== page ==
Wednesday 13th April was the 317th Sikh new year. If you’d like to read more about Vaisakhi, you can do so in my blog post on Arjun’s first Vaisakhi.
The fundamental teachings of Sikhism by Guru Nanak Dev Ji that I outlined last year are outlined below. Instilling these teachings in Arjun from a really young age is so important to me. I know he’s only little but I believe you’re never too young to learn. On my journey of trying to teach him, I’m also teaching myself.
• Kirat Karo: Work hard and honestly. I always encourage Arjun to be active and hard working. Though he’s too little to have a job in its realist sense, it matters to me that he’s not lazy. We always encourage him to help us in whatever we are doing (as long as it isn’t too messy! Ha!). We’re lucky that he enjoys helping and getting involved and is quite an active little guy be it helping with putting the shopping away, takin care of Bruno or cleaning! When we go to the Gurdwara, although it’s usually quite a quick session, he had his own little piece of cloth that he uses for seva to clean the windows and railings at the Gurdwara.
• Naam Jappo: Always remember God throughout the day in your mind and soul. If you follow us on Instagram and Facebook, Arjun’s videos of him doing Simran, playing tabla and listening to kirtan won’t be an unfamiliar sight. I really do believe he has a special little bond with God that he was born with. He’ll often say “Waheguru” randomly and he associates it with calm.
• Wand Ke Chhako: Share what you have with the needy – this extends out to langar being offered at Gurdwaras (Sikh temple) for free – one of the most prominent traits of Sikhism. Everyone is welcome to come and eat. Sikhism also strongly emanates equality believing that there are no differences between men and women, races, religions or castes and everyone sits on the floor together and eats – King or beggar. Though he’s not quite mastered the art of sharing his toys, he’s really kind and giving where it comes to food. He’ll always offer his food to whoever is around – it’s really sweet (even Peppa and her family!).
This year, we ended up going to the Gurdwara the day after Vaisakhi as Vaisakhi day ended up being quite hectic with nursery and work. Arjun really enjoyed doing seva and actually lasted longer than 30 seconds (40 seconds is still longer than 30!!) and he understood what to do as soon as he saw his little cloth which is reserved especially for Gurdwara seva. We enjoyed langar and even got to see Nana Ji who was hosting a Gurdwara tour at the same time. I always feel proud of my dad when I bump in to him at the Gurdwara during his Gurdwara show arounds. He does them for tiny tots all the way up to mature students. Seeing the letters written from the little children to say thank you is the sweetest thing. I’m super proud of my dad and once Arjun’s a little older, I can’t wait for him to learn from my dad. He’ll love hearing the stories my dad tells about the Gurus. He’s bursting with knowledge and I’m so grateful I have such easy access to it.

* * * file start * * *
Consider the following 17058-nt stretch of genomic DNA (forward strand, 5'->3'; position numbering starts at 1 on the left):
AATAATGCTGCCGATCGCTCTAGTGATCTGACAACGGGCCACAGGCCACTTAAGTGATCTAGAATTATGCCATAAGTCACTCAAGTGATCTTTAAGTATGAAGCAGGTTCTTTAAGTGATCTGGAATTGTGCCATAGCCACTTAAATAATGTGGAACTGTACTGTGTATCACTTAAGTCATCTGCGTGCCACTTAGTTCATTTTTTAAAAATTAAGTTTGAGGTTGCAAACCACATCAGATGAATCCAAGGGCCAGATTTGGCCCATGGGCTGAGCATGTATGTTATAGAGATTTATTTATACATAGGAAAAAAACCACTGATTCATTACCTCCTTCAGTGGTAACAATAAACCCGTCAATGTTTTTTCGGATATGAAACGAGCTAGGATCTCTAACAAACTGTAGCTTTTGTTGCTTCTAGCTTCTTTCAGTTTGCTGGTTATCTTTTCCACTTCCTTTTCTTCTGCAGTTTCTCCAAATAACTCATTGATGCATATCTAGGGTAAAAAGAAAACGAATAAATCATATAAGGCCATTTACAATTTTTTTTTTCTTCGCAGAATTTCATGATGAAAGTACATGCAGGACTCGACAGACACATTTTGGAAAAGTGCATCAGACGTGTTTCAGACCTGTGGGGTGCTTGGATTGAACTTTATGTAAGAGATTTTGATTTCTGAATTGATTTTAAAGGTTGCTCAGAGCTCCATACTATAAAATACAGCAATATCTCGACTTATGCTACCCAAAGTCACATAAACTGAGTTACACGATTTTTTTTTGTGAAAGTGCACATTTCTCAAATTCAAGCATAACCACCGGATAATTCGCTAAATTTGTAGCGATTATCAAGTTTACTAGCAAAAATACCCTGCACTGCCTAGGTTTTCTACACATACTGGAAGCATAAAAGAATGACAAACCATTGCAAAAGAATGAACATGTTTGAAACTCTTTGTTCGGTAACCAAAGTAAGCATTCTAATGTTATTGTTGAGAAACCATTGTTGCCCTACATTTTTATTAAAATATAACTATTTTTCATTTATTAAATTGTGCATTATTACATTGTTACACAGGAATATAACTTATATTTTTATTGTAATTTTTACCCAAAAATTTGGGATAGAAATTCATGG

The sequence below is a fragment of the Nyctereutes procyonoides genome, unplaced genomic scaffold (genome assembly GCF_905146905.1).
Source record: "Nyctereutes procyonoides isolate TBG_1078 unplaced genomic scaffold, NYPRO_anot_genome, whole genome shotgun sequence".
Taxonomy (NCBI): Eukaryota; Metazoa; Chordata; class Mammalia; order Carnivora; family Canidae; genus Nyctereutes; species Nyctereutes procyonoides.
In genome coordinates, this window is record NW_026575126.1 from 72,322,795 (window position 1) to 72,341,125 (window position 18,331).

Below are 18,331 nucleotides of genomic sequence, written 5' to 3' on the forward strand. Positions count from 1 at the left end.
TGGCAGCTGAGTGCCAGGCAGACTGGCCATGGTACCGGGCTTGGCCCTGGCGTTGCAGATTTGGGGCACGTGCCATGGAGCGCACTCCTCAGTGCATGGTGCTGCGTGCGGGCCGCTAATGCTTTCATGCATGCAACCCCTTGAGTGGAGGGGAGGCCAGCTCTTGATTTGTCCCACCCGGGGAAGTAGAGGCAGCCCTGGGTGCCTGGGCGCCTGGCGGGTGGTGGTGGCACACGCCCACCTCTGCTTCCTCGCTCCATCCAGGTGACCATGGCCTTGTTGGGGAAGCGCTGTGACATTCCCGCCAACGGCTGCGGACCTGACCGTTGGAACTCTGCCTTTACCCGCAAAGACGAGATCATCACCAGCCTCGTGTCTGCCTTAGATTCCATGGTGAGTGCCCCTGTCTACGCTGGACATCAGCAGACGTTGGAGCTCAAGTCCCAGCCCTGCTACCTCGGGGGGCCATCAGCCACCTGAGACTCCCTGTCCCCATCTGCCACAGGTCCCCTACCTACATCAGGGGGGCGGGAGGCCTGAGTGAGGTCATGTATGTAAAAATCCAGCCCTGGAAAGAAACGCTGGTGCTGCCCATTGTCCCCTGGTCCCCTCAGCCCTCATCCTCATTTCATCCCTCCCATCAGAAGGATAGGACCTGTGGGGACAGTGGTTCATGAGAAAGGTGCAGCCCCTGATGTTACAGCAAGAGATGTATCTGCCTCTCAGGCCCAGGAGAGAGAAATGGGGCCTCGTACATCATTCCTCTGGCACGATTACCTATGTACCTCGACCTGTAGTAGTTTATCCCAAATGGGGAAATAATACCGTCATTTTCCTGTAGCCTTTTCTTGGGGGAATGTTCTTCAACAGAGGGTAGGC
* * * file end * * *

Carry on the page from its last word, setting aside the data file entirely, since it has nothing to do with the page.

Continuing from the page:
We let Arjun pick his Vaisakhi gift this year – we knew it would be Peppa related! He even took Grandpa Pig and his train to the Gurdwara with us.
This year our Vaisakhi craft session was using Arjun’s current favourite material – any sort of writing device! I cut out a flag and coloured it orange and let him doodle with a navy blue sharpie (very brave of me!) and he loved it. He was so proud of his little master piece and held on tight to it for most of the morning.
Last Sunday, Arjun and I went to the Nagar Kirtan and he appreciated it so much more this year than last as he’s now walking and is so much more aware of his surroundings. We went along with my sister Harv and our family friends Pavan and her mum. He totally loved having his Masis at either side of him.
I don’t know why, or if it’s even relatable to anyone else, but every Nagar Kirtan I always find myself totally overwhelmed with emotion – especially when I see the main float with Maharaj (Sri Guru Granth Sahib Ji – our current Guru). The beautiful floral decor, the gold domes, the echoing sounds of kirtan bursting through the streets of Southall, the Panj Pyareh donning the Guru’s uniform, the hundreds of stalls serving food and drink, the sevadars clearing the streets to ensure no litter, the tens of thousands of people that have gathered for the procession. I find it all so overwhelming and I’m so proud to be part of a religion that is so giving. That welcomes all regardless of gender, age, race or colour. I felt complete and calm as soon as we’d done matha tekh (although it was chaotic!). Arjun enjoyed cholleh bhattureh after he’d watched a gatka display – a Sikh martial art which includes all ranges. The little children looked especially cute in the Sikh uniform. Arjun loved watching the bright colours and sea of people slowly float past us as we watched the procession pass. He was in awe and really enjoyed it.
We had a lovely Vaisakhi and I’m already looking forward to next year where Arjun will have even more of an awareness.
Hope those of you that celebrated had a wonderful and blessed one x